The justice system still has a rather bad rap in Kosovo, despite considerable local and international efforts to build a committed, independent judiciary in a post-conflict landscape. Kosovo society, as I have mentioned, is dominated by a tight knit network of big Albanian families which run the region in a somewhat political clan-like fashion which understandably creates obstacles to anybody thinking sincerely about the law or even more about equality before the law. The deeply entrenched social relations that exist in Kosovo society also very much extends to the judiciary. The obvious understanding should be that this profession will be undertaken in an unbiased manner. However, the social allegiances of families and political circles are so deeply drawn in the sand that they could supersede official legal codes and even ethics. As a result, there is a palpable sense of distrust of the “system”, frequently perceived by the population as being in the hands of certain interests.


The presence, however limited, of the international judiciary is very much preferred by the local populace as a response to the conditions in which local judges and prosecutors perform their job. Sometimes one simply prefers to deliver justice into the hands of outsiders, rather than people who could be implicated in different ways here.


An international judiciary is a temporary solution and will not remain in Kosovo forever. One day Kosovo judges must take on all, even the most difficult, tasks their international counterparts are currently performing and to succumb to the very real pressures, threats, corruption and the strength of organized criminal elements.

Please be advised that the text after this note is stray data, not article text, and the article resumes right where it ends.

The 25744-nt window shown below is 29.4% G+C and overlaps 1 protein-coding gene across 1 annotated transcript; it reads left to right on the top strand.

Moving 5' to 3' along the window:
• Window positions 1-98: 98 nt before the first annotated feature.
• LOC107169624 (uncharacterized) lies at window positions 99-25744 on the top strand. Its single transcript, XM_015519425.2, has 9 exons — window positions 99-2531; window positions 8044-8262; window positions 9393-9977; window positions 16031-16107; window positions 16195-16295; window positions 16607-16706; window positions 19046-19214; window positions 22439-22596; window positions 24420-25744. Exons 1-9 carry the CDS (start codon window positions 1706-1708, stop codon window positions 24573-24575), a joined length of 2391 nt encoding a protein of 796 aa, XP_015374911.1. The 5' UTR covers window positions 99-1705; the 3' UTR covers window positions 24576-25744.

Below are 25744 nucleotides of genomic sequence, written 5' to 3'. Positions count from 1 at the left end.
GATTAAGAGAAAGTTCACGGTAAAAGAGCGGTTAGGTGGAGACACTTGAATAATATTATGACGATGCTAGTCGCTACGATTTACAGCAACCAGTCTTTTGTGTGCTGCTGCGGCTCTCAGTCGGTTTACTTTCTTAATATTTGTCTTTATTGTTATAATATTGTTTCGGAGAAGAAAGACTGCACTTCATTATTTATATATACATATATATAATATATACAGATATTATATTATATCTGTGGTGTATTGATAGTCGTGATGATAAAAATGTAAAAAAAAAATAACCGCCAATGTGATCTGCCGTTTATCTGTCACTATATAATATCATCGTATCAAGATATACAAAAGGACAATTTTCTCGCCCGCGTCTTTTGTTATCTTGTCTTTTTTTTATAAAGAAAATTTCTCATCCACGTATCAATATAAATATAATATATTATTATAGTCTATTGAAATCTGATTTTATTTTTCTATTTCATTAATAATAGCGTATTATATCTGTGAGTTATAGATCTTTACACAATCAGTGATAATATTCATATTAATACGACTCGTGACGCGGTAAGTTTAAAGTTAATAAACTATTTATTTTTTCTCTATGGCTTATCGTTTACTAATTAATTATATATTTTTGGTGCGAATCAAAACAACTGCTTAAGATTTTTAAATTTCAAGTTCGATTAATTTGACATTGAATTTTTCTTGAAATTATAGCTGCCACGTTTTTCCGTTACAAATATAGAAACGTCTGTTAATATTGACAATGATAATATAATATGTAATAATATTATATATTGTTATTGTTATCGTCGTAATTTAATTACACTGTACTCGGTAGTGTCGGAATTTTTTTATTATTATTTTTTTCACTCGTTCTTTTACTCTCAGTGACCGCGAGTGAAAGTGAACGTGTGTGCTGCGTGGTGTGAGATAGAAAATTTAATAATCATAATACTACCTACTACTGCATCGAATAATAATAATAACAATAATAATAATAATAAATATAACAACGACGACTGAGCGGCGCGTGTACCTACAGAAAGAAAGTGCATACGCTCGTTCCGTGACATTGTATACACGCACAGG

In Kosovo, particularly in some segments of society, there is an atmosphere in which the “official” justice is not necessarily preferred every time, especially when there is a long tradition of utilizing alternative remedies even if based on the customary law of the land. Justice however must not be in the hands of others. But to generally accept the judges’ rulings, enough trust within the society must exist in the judiciary. Kosovo must not allow itself to drown in the waters of self-proclaimed or opportunistic justice, crime and corruption. However, without a judiciary supported by the people there is no perspective in such matters. For its part, the international community has made more solid attempts at creating this infrastructure, but in this delicate time of transition from international protectorate to some form of defined status, pressure cannot be let up in this area.


Kosovo children


It has been almost seven years since all out armed conflict marred the landscape, but even before then, repression was evident and war was in the air as reports of the conflict in Bosnia and Croatia dominated the Balkans. When one considers this timeline, then you can see that all school aged children in Kosovo are products of war and a post-conflict environment.